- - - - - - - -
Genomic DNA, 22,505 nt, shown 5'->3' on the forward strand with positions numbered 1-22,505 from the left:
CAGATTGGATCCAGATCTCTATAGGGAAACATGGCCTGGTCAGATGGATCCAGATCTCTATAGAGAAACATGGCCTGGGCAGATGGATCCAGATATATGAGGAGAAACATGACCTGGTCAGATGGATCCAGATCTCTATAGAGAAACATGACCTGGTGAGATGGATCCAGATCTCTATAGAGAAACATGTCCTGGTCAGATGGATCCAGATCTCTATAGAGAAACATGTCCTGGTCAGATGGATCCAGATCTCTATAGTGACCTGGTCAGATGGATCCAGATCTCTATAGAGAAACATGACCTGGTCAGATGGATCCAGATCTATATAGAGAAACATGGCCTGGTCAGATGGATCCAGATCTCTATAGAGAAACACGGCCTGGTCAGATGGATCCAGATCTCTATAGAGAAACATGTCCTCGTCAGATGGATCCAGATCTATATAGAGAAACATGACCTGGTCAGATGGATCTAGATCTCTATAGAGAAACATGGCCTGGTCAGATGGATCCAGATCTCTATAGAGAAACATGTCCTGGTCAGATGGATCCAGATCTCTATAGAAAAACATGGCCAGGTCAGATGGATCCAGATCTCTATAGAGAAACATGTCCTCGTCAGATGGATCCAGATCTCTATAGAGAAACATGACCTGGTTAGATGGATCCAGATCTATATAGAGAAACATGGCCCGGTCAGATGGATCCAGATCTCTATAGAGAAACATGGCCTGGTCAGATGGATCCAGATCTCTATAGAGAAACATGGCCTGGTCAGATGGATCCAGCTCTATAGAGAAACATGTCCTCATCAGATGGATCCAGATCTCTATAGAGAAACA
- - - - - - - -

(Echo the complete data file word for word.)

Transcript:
Genomic DNA, 22,505 nt, shown 5'->3' on the forward strand with positions numbered 1-22,505 from the left:
CAGATTGGATCCAGATCTCTATAGGGAAACATGGCCTGGTCAGATGGATCCAGATCTCTATAGAGAAACATGGCCTGGGCAGATGGATCCAGATATATGAGGAGAAACATGACCTGGTCAGATGGATCCAGATCTCTATAGAGAAACATGACCTGGTGAGATGGATCCAGATCTCTATAGAGAAACATGTCCTGGTCAGATGGATCCAGATCTCTATAGAGAAACATGTCCTGGTCAGATGGATCCAGATCTCTATAGTGACCTGGTCAGATGGATCCAGATCTCTATAGAGAAACATGACCTGGTCAGATGGATCCAGATCTATATAGAGAAACATGGCCTGGTCAGATGGATCCAGATCTCTATAGAGAAACACGGCCTGGTCAGATGGATCCAGATCTCTATAGAGAAACATGTCCTCGTCAGATGGATCCAGATCTATATAGAGAAACATGACCTGGTCAGATGGATCTAGATCTCTATAGAGAAACATGGCCTGGTCAGATGGATCCAGATCTCTATAGAGAAACATGTCCTGGTCAGATGGATCCAGATCTCTATAGAAAAACATGGCCAGGTCAGATGGATCCAGATCTCTATAGAGAAACATGTCCTCGTCAGATGGATCCAGATCTCTATAGAGAAACATGACCTGGTTAGATGGATCCAGATCTATATAGAGAAACATGGCCCGGTCAGATGGATCCAGATCTCTATAGAGAAACATGGCCTGGTCAGATGGATCCAGATCTCTATAGAGAAACATGGCCTGGTCAGATGGATCCAGCTCTATAGAGAAACATGTCCTCATCAGATGGATCCAGATCTCTATAGAGAAACA